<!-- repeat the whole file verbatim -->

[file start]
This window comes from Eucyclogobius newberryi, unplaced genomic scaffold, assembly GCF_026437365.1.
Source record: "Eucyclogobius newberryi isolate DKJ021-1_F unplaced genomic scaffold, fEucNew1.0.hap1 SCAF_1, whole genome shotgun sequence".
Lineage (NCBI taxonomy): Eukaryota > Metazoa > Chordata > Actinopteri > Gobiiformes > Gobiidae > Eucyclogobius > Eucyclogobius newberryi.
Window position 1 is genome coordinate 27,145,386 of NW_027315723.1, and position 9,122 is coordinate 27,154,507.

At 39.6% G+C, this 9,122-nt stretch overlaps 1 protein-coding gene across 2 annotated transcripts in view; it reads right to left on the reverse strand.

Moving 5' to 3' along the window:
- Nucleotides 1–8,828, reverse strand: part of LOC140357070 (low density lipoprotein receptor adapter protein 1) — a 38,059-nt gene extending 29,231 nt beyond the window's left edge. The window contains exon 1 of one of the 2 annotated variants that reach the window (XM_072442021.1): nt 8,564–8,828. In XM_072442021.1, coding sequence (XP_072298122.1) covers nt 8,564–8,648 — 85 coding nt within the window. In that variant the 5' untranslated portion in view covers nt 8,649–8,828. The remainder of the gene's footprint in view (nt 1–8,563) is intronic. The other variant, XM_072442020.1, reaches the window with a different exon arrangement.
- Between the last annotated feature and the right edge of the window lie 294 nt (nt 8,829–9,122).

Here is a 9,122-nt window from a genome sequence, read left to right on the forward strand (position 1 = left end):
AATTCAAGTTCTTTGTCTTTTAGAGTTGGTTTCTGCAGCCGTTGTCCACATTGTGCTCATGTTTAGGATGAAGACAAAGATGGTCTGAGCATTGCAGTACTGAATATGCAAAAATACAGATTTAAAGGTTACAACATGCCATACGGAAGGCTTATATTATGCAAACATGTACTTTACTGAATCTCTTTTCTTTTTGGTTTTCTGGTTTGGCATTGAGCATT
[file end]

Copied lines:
This window comes from Eucyclogobius newberryi, unplaced genomic scaffold, assembly GCF_026437365.1.
Source record: "Eucyclogobius newberryi isolate DKJ021-1_F unplaced genomic scaffold, fEucNew1.0.hap1 SCAF_1, whole genome shotgun sequence".
Lineage (NCBI taxonomy): Eukaryota > Metazoa > Chordata > Actinopteri > Gobiiformes > Gobiidae > Eucyclogobius > Eucyclogobius newberryi.
Window position 1 is genome coordinate 27,145,386 of NW_027315723.1, and position 9,122 is coordinate 27,154,507.

At 39.6% G+C, this 9,122-nt stretch overlaps 1 protein-coding gene across 2 annotated transcripts in view; it reads right to left on the reverse strand.

Moving 5' to 3' along the window:
- Nucleotides 1–8,828, reverse strand: part of LOC140357070 (low density lipoprotein receptor adapter protein 1) — a 38,059-nt gene extending 29,231 nt beyond the window's left edge. The window contains exon 1 of one of the 2 annotated variants that reach the window (XM_072442021.1): nt 8,564–8,828. In XM_072442021.1, coding sequence (XP_072298122.1) covers nt 8,564–8,648 — 85 coding nt within the window. In that variant the 5' untranslated portion in view covers nt 8,649–8,828. The remainder of the gene's footprint in view (nt 1–8,563) is intronic. The other variant, XM_072442020.1, reaches the window with a different exon arrangement.
- Between the last annotated feature and the right edge of the window lie 294 nt (nt 8,829–9,122).

Here is a 9,122-nt window from a genome sequence, read left to right on the forward strand (position 1 = left end):
AATTCAAGTTCTTTGTCTTTTAGAGTTGGTTTCTGCAGCCGTTGTCCACATTGTGCTCATGTTTAGGATGAAGACAAAGATGGTCTGAGCATTGCAGTACTGAATATGCAAAAATACAGATTTAAAGGTTACAACATGCCATACGGAAGGCTTATATTATGCAAACATGTACTTTACTGAATCTCTTTTCTTTTTGGTTTTCTGGTTTGGCATTGAGCATT